While this month marks the first anniversary of Azerbaijan's membership of the Strasbourg-based Council of Europe, the celebrations are likely to be over-shadowed by questions over Azeri commitments to democratisation and human rights. The Parliamentary Assembly of the Council of Europe (PACE) will meet on January 24th, and high on the agenda will be Azerbaijan. A solution to the Nagorno-Karabakh issue, also involving Armenia, does not appear to be close, although important developments are taking place in concluding agreements on sovereignty over the Caspian Sea. Relations with the US are improving, with a visit by the US Defence Secretary Donald Rumsfeld to Baku in mid-December, and the US President George Bush signing the law repealing the aid ban to Azerbaijan on January 11th.
Azerbaijan joined the Council of Europe in January 2001, together with Armenia, committing itself to solving the 13-year conflict over Nagorno-Karabakh, improving its democratisation processes and abiding by the 1950 European Convention on Human Rights. This step was seen as an important development in the country's re-emergence from the lingering effects of the Soviet era. Similar to other newcomers to the council Azerbaijan is subject to strict monitoring procedures on the issues of democracy and human rights. However, a report by the assembly's Legal Affairs and Human Rights Committee criticised Azerbaijan for jailing political prisoners, an offence that could lead to sanctions being imposed. Two years ago the council suspended Russia's voting rights.
Much of the discussion in recent weeks has focussed on three individuals, two ex-defence ministers and an ex-interior minister, but human rights organisations believe that he number of political prisoners in Azerbaijan reaches into the hundreds. The process of democratisation has also been criticised, with some European commentators claiming that no progress has been made in the last year. In late December last year between 3000 and 5000 demonstrators took to the streets to demand he resignation of President Haydar Aliyev, complaining about social hardship.
They also believed that Aliyev had not fulfilled his promises, made before his election in 1993, to solve the Nagorno-Karbakh conflict with Armenia. The 1988 to 1994 war with Armenia essentially ended in a bitter defeat for Azerbaijan and a peace agreement seems as distant as ever despite efforts by the UN and the OSCE through the Minsk Group of Russia, France and the US. According to the borders drawn up during the Soviet era the enclave is part of Azerbaijan, but Armenia and the enclave's ethnic Armenian inhabitants claim it to be part of Armenia. The Armenian Foreign Minister Vartan Askanian on January 8th insisted again that Azerbaijan had no historical claims to the region, and on January 12th the president of the self-declared republic Arkadiy Gukasyan said that it retained the right to reject any peace treaty of which it did not approve.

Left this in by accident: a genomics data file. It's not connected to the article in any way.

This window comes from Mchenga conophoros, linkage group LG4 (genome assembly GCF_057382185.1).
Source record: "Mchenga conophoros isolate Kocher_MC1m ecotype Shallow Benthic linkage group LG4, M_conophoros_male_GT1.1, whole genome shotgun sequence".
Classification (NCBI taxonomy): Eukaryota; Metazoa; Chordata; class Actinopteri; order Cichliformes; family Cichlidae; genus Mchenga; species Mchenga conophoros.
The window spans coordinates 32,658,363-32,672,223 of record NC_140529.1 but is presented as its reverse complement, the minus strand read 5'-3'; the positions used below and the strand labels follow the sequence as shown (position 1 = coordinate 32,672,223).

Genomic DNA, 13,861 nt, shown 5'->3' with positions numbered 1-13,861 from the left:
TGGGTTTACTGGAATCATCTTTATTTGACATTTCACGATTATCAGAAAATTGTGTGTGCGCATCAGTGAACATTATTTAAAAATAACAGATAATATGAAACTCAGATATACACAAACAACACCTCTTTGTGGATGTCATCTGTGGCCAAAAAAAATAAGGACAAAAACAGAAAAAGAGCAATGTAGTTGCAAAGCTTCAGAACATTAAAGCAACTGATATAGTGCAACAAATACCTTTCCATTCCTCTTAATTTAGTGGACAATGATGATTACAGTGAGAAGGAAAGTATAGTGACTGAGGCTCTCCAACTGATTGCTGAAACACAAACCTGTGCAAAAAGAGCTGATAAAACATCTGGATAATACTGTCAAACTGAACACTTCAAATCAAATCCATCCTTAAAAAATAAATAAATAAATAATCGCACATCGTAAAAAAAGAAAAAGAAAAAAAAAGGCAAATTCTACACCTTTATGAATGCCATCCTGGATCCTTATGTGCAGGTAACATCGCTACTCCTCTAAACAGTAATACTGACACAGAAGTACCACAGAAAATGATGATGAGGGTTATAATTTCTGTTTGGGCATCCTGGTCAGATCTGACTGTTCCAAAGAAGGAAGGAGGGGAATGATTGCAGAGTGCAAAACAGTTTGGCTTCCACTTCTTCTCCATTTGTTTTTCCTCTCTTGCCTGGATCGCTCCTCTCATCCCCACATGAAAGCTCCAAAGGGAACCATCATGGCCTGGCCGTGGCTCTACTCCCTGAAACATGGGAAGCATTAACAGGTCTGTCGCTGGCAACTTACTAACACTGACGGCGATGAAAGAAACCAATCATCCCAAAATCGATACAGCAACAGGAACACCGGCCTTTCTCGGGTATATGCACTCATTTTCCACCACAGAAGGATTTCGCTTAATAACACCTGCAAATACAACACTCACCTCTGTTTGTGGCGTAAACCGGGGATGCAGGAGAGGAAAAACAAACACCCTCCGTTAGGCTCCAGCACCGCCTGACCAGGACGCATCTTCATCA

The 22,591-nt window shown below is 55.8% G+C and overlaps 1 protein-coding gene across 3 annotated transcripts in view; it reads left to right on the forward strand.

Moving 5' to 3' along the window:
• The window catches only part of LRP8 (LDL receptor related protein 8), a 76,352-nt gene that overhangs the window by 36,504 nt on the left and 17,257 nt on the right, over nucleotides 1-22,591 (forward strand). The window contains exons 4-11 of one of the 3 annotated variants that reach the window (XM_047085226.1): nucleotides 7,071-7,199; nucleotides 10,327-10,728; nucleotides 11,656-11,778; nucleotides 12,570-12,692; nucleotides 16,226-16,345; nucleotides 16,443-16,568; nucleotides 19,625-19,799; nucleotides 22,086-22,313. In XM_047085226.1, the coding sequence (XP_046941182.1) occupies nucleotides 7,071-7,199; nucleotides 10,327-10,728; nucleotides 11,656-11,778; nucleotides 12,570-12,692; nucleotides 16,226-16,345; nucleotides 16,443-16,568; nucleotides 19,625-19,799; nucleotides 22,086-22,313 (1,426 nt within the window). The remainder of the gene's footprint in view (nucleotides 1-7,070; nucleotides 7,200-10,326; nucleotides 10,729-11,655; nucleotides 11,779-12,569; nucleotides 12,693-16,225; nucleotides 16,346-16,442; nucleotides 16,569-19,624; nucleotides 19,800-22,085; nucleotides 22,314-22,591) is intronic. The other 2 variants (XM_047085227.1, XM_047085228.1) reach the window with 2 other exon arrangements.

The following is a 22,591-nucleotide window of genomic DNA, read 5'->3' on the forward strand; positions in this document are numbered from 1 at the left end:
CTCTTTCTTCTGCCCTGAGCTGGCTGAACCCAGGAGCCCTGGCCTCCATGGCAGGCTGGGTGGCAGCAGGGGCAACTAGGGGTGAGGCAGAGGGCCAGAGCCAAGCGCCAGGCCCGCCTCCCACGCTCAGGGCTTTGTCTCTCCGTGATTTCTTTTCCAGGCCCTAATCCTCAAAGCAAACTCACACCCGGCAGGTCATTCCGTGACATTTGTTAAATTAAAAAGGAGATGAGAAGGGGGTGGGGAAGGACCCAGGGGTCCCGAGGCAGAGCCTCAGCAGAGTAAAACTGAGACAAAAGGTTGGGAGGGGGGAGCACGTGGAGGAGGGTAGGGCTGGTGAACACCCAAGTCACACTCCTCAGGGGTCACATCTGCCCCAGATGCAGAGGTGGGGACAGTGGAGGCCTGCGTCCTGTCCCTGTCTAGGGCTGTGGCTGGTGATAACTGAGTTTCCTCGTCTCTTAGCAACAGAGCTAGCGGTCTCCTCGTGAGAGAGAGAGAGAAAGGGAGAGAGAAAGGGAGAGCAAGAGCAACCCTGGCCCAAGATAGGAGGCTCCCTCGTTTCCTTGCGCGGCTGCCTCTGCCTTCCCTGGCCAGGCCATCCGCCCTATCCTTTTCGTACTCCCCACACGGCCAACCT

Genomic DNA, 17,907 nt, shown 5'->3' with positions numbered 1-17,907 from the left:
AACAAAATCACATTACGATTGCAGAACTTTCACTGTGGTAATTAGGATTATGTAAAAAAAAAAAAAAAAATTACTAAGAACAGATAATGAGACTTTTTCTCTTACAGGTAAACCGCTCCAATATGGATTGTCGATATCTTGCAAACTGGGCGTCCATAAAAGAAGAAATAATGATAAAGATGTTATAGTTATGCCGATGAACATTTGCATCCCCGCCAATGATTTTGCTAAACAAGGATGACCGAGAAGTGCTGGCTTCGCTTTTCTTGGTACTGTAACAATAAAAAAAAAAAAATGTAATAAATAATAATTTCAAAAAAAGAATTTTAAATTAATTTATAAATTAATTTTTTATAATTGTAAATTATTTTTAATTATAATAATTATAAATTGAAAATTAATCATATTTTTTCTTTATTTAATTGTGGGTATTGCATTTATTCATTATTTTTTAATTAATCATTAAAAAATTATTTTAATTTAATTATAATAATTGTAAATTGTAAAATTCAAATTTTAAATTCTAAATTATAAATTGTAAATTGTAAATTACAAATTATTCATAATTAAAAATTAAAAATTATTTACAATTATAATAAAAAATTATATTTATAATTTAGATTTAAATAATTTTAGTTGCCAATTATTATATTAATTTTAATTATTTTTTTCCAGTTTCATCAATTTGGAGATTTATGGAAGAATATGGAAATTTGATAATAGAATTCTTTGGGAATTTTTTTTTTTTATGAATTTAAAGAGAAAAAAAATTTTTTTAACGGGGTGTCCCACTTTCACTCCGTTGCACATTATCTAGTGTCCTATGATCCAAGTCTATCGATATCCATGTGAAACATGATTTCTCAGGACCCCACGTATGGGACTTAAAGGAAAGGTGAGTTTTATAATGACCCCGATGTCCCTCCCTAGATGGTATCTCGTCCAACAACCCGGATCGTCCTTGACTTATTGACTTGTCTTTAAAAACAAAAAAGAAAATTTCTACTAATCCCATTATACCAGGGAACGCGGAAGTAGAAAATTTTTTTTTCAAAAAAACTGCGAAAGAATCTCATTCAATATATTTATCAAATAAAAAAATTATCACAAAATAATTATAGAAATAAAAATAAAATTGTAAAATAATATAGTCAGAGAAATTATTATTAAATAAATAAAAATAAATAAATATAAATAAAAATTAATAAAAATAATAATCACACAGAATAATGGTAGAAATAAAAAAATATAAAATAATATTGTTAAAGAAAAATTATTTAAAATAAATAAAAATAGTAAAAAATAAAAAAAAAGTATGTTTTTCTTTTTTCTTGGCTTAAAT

The other regional difficulty- although rather less bloody- has been the issue of sovereignty over the Caspian Sea, centring on the oil and gas reserves under its bed. Azerbaijan and Kazakhstan have traditionally sided with Russia, which wants to split the seabed according to the length of shoreline each country has and to keep the waters in common, and both signed agreements with Russia to this effect last year. Azerbaijan has long had a dispute with Turkmenistan over oil fields in the middle of the sea, but Russian President Vladimir Putin has invited both leaders- separately- to Moscow later in January to discuss the issue, hopefully inducing a closure. Turkmenistan on January 9th said that the long-awaited summit to sort out the sea's hydrocarbon resources would be held in Ashgabat later this year.
The other protagonist, Iran, has stepped up its diplomatic efforts to try and counter the Russian initiative- aside from other concerns it does not want the Russian fleet in the southern Caspian. Tensions between Azerbaijan and Iran have risen since Iranian gunboats forced two Azeri oil-exploration ships from a disputed oil field in July 2001, but recent efforts by Iran indicate that Tehran would like a resolution. The Iranian envoy for Caspian affairs Mehdi Safari was last in Baku on January 8th- his second visit in recent weeks. All the same a planned visit to Tehran by Aliyev has again been postponed.
Relations with the US have been improving, especially since September 11th. On a visit to Baku in mid-December Donald Rumsfeld said that he wanted the US to have closer military ties with Azerbaijan, and that the campaign in Afghanistan gave the US an opportunity to "reconnect with those (Caspian) countries". George Bush finally signed into law in early January the bill suspending the law banning direct US aid to the Azeri government under a section of the Freedom Support Act. This is largely seen as recognition of Azerbaijan's permission allowing the US to overfly the country en route to Afghanistan.